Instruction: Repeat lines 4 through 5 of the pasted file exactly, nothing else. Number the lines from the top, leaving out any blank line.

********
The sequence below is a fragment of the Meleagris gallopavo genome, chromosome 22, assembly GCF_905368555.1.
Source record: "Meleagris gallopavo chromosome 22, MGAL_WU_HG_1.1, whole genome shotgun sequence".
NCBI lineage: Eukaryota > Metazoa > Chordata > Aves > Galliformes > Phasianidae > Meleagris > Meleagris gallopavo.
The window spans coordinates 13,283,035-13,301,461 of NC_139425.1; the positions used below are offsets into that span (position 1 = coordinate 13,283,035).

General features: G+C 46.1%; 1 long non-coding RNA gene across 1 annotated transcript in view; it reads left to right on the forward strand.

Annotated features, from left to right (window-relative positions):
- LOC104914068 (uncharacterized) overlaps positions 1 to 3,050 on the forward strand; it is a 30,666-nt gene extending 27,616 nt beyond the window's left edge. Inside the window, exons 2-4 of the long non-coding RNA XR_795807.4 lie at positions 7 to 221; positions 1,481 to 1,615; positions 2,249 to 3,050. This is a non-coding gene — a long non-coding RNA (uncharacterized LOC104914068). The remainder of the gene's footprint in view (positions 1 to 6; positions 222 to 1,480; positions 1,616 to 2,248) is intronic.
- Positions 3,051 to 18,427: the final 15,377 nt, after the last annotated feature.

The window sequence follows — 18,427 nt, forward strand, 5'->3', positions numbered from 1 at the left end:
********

The window spans coordinates 13,283,035-13,301,461 of NC_139425.1; the positions used below are offsets into that span (position 1 = coordinate 13,283,035).

General features: G+C 46.1%; 1 long non-coding RNA gene across 1 annotated transcript in view; it reads left to right on the forward strand.